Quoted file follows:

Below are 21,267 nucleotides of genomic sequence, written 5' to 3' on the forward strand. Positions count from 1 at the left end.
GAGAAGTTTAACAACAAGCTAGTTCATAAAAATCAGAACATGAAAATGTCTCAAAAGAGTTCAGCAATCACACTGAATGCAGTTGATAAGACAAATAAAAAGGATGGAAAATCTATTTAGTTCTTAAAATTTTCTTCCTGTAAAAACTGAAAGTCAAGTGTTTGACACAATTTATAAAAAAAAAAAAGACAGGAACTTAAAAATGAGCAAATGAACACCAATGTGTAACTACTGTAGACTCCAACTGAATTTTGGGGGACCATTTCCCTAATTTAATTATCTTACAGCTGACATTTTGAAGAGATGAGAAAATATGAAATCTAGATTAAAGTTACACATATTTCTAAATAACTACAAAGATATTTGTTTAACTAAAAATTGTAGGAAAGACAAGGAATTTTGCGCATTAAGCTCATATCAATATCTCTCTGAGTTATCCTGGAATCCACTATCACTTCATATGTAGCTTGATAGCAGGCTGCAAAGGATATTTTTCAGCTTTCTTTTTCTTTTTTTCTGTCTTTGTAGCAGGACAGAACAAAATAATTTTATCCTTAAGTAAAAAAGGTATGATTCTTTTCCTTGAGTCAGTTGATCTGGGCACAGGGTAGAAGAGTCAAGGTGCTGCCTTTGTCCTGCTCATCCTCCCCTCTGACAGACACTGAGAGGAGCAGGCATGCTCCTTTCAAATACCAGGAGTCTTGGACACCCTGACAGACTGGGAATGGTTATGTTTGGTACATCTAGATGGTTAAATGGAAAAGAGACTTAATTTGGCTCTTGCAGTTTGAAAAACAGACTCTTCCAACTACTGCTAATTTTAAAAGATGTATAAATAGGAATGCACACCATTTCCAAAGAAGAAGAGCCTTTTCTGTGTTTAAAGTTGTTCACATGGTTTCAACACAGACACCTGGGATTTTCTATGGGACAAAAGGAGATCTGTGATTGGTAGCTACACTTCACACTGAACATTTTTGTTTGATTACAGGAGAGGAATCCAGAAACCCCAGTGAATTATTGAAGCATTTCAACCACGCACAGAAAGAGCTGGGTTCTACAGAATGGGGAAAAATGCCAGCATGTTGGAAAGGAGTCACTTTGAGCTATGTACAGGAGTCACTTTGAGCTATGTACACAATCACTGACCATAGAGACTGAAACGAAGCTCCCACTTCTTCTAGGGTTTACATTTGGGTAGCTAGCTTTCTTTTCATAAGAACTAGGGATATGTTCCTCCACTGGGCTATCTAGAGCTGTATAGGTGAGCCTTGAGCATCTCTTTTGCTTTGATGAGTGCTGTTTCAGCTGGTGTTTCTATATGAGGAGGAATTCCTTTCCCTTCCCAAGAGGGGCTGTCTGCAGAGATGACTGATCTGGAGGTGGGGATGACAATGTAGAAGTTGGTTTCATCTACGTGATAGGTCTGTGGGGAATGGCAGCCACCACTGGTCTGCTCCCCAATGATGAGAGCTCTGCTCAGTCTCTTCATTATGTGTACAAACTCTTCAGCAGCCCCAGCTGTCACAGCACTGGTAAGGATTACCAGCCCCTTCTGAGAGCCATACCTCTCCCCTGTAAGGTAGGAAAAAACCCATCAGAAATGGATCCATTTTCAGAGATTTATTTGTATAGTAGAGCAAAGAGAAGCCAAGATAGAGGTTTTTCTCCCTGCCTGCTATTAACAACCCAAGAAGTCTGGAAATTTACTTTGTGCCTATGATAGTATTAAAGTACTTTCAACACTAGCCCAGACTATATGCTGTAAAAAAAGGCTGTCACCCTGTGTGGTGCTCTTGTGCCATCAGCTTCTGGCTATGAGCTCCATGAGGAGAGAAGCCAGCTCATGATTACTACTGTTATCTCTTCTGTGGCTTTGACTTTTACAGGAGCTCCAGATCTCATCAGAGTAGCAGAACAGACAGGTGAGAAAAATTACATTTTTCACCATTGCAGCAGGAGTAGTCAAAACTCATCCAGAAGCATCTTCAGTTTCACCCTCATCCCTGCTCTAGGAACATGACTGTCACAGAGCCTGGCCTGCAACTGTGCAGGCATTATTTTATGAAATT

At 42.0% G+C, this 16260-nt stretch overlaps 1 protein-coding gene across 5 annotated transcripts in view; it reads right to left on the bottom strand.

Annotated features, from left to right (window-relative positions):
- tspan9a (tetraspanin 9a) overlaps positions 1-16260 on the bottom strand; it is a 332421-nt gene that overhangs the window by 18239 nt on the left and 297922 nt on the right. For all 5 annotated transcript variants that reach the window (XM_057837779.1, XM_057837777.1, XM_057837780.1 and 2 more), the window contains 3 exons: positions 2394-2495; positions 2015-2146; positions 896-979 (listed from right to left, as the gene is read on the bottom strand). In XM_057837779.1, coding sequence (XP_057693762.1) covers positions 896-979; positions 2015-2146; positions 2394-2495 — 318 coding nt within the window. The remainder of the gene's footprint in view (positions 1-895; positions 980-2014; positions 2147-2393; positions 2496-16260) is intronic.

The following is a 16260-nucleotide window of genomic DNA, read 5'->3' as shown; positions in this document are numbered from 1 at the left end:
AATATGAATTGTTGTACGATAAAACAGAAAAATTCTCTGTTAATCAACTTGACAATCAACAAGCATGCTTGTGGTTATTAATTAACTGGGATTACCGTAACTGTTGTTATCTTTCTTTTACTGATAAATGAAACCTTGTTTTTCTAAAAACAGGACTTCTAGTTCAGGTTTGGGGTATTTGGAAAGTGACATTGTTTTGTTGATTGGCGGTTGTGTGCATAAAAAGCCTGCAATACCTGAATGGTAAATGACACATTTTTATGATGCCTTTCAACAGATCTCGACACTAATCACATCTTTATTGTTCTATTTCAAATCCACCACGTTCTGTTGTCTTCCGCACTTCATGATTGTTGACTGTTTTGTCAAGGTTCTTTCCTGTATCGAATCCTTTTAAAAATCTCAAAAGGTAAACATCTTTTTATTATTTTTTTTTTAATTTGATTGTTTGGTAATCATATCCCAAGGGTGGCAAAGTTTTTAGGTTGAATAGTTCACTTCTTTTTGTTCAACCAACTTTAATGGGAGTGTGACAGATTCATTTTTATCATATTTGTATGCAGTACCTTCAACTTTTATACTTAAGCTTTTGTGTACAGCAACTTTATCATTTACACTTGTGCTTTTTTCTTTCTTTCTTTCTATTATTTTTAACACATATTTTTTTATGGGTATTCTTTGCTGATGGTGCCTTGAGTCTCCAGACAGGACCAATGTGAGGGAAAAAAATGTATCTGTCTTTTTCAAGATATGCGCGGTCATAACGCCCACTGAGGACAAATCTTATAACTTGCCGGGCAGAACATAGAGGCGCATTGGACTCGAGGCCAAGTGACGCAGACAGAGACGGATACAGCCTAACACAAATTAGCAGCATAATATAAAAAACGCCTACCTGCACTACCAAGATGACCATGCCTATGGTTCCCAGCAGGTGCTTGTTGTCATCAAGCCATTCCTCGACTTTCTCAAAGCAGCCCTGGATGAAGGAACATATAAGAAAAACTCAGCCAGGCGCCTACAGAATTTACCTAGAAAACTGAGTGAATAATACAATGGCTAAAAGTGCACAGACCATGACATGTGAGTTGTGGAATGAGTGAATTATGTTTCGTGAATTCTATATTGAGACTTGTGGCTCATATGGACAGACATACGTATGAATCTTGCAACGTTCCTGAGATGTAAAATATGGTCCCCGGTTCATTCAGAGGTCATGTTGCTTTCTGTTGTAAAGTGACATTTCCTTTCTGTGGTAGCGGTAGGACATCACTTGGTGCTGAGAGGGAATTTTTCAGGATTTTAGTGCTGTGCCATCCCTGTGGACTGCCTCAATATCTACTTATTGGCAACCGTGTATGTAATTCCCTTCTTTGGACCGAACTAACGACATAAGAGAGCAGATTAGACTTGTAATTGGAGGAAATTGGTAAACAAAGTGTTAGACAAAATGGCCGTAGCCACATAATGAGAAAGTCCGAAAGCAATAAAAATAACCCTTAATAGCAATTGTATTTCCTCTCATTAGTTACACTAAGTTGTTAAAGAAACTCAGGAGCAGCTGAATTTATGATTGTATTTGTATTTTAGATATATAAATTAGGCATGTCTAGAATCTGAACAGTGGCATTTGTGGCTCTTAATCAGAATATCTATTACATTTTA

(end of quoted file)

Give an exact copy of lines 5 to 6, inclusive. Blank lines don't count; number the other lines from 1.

- tspan9a (tetraspanin 9a) overlaps positions 1-16260 on the bottom strand; it is a 332421-nt gene that overhangs the window by 18239 nt on the left and 297922 nt on the right. For all 5 annotated transcript variants that reach the window (XM_057837779.1, XM_057837777.1, XM_057837780.1 and 2 more), the window contains 3 exons: positions 2394-2495; positions 2015-2146; positions 896-979 (listed from right to left, as the gene is read on the bottom strand). In XM_057837779.1, coding sequence (XP_057693762.1) covers positions 896-979; positions 2015-2146; positions 2394-2495 — 318 coding nt within the window. The remainder of the gene's footprint in view (positions 1-895; positions 980-2014; positions 2147-2393; positions 2496-16260) is intronic.

The following is a 16260-nucleotide window of genomic DNA, read 5'->3' as shown; positions in this document are numbered from 1 at the left end: